Learning Pattern Drafting

Learning pattern drafting is actually fairly easy.

I am not meaning this to imply that it is easy in any way to create a good professional sewing pattern. The practice required for professional level skill takes, well, professional-level work. You have to design to a wide range of body types, making a sewing pattern that will be flattering on the largest range of figures possible.

I don’t know how to do that.

Professional design ability also means that you know how to create a very wide range of design elements suitable for not only current fashion trends, but in encouraging other fashion looks.

I don’t know how to do that, either. I am not by any means a professional clothing designer.

What I can do is take a set of measurements, make a sloper, and then design something relatively basic from that. The results are so much nicer than a commercial pattern (custom usually is) that fancy design elements are almost unnecessary. Never underestimate the beauty of well-fitting clothes.

The thing is, I’ve noticed that people who are used to commercial patterns will sometime freak out at dart width and placement on something they’ve created for themselves, especially women who wear quite a large cup size, or have a bust measurement a great deal larger than the waist measurement. If you’re used to the two inch dart on a commercial pattern designed for the “average” B cup young woman with perky breasts, that seven inch dart for the F cup designed for the woman of a certain age who hasn’t resorted to surgery looks downright freakish when drawn flat on the fabric. It’ll make you scared to cut the pattern out.

But after you sew it… Ahhh, what a thing of beauty a custom designed pattern is. Narrow shoulders? No problem. Ever had a armscye hit exactly at the shoulder joint? It really improves the look of the garment. A bust dart that actually shapes the fabric to your body and ends where your nipple actually is? It makes a much smoother line. A garment that has the waist where your waist actually exists, and flares out appropriately to the real wide point of your hips?

You can’t get that stuff in ready to wear, and even have to do a lot of pattern redesign to get it in a commercial pattern.

The book from which I learned how to do this (Patternless Fashions) is unfortunately out of print. Part of this is because the styles in it are dated and the instructions really aren’t as clear as they could be. But since the point of being able to draft one’s own patterns is that you can add any fashionable design details you want to, the fact that the drawings in the book look a bit 1960 doesn’t matter but so much.

If you like to sew and you like to make your own clothes, I can’t encourage you enough to learn to draw your own patterns. The fit is amazing.

Cultural Expectation Hilarity

I taught a class today through a company that serves lunch as part of the class day. We go to a local place that serves pizza, sandwiches and salads.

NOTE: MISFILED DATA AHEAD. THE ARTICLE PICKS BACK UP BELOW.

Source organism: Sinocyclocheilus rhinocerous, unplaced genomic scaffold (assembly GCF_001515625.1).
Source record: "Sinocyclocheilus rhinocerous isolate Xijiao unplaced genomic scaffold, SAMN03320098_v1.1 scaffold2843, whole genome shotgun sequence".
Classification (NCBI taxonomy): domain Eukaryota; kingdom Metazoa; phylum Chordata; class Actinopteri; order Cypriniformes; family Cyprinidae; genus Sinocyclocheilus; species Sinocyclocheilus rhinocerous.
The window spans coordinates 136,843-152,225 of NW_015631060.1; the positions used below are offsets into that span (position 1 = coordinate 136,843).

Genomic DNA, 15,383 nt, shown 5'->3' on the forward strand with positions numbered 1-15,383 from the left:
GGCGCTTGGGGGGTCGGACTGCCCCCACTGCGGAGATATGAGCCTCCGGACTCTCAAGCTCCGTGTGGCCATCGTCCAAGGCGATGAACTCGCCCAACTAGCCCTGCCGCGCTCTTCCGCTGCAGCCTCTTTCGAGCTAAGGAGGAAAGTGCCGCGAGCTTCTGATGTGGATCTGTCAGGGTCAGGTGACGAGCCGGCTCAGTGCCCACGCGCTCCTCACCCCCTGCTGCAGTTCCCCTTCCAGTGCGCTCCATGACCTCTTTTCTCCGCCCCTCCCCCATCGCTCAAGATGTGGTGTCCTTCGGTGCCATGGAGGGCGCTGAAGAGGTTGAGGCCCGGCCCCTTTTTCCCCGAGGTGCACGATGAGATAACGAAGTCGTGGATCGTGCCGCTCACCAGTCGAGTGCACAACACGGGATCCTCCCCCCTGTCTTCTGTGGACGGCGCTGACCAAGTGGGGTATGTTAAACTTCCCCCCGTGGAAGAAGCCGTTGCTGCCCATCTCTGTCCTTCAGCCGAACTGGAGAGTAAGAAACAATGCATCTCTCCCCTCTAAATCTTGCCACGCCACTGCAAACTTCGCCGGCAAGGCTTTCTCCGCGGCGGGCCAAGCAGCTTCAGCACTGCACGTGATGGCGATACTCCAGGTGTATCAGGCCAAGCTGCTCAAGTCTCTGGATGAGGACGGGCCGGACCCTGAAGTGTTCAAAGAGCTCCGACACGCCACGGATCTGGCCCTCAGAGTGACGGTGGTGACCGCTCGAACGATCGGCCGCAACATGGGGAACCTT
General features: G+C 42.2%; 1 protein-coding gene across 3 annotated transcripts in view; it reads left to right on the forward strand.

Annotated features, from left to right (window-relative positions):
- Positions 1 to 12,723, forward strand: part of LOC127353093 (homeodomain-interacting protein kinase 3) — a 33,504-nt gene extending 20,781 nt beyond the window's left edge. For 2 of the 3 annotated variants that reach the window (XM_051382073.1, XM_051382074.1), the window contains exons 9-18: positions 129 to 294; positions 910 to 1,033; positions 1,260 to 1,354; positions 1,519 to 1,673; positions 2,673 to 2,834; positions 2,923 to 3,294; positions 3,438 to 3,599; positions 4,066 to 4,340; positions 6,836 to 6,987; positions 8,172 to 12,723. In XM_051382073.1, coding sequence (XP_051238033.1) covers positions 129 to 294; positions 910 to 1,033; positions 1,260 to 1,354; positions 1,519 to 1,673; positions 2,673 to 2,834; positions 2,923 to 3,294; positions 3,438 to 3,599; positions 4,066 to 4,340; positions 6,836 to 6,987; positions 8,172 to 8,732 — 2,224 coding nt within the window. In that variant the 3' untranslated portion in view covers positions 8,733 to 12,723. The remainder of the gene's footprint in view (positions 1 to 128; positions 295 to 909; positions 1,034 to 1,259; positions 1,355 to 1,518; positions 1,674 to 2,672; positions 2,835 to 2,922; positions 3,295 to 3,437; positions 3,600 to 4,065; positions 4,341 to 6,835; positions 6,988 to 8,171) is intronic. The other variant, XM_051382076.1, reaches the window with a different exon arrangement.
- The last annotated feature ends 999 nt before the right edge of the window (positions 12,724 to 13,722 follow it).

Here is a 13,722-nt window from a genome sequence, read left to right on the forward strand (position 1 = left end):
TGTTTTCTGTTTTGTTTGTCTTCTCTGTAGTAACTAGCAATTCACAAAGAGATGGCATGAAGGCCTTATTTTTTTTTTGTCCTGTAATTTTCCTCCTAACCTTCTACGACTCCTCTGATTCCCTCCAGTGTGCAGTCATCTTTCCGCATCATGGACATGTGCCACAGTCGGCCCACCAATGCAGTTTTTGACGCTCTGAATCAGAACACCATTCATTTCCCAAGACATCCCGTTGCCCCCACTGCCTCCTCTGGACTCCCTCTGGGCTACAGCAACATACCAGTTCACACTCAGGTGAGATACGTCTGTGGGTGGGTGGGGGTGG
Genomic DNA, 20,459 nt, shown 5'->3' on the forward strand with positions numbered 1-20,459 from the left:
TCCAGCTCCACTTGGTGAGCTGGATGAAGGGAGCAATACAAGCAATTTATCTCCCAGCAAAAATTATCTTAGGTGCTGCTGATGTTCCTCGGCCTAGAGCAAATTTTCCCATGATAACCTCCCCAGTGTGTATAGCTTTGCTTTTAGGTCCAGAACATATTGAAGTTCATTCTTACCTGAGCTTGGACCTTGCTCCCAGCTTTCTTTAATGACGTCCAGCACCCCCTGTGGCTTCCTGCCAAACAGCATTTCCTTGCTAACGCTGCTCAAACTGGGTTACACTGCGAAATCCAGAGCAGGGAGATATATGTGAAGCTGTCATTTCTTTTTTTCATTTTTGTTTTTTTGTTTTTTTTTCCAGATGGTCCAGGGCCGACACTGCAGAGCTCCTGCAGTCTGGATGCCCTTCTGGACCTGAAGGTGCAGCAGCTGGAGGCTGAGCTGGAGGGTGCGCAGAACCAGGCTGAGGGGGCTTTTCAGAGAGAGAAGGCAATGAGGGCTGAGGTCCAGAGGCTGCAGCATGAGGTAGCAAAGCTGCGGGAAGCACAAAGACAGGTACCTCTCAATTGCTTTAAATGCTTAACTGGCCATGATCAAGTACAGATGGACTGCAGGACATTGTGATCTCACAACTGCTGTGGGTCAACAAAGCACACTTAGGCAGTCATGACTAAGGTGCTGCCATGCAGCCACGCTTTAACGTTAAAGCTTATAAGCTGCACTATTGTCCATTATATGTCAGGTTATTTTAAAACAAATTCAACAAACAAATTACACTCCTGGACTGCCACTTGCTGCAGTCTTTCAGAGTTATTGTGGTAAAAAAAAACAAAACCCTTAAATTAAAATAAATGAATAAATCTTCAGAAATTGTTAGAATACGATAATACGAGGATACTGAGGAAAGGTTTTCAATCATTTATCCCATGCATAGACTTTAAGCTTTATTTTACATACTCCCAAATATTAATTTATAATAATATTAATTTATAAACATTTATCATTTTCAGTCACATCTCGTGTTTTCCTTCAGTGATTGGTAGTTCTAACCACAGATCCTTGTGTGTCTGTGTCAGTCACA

There were four of us who went – me and three men.

Now when I go I always order a BLT because I love BLTs and this is my chance to have one. I don’t know why particularly that I don’t make them at home, but I don’t.

Now, the company I teach through puts in the order before we get there to give us more time to enjoy our meal. It’s rather nice, and the restaurant knows us by now. So, we just come in and sit down, then have our meals served.

Today the order included three sandwiches and a salad. Remember the demographic of the group? Three men and a woman?

The waitress, without asking who ordered it, put the salad in front of me.

I think it was more about the fact I am female than being not slender, but I did roll my eyes internally at ingrained cultural ideas.

Final SWAP Piece

I make most of my own clothes, as I’m sure my readers have gathered by now J.

Last year, I bought enough fabric to make a purple capsule for my wardrobe, and I’ve finally gotten around to making the last piece – a jacket with kimono sleeves. It’s really easy to sew, but I’d been stalling about making it. Partially, this is because I just have been slammed with other projects, but it is partially because there’s a part of the sewing process I absolutely despise.

You see, I hate to cut out patterns. Always have. Don’t ask me why. It’s not like it’s difficult. But I don’t like it. I’d actually sew more than I do if I could get out of it in some way and still be able to make clothes. I have a plenty large surface at a good height to cut things out, good scissors, chalk and anything else you’d need to cut out patterns comfortably – even one of those dangerous pizza cutter type things the quilters use! Even so, I still I don’t like cutting out patterns.

What’s spurred me on is that I really want that purple jacket so that I can put together outfits more interchangeably. When you do a combination wardrobe and find yourself with a hole in it, it really starts to cramp your style when putting outfits together for the week!

The next thing I’m going to make is a black broomstick skirt. I have one that’s a bit too narrow at the hips and too short. I want a proper full and long one. I tend to keep black fabric on hand, because I do wear a fair amount of black, and well… it goes with everything!

<sighs> I like my interchangeable wardrobe, but I still miss my salwar suits. Damn, first impressions…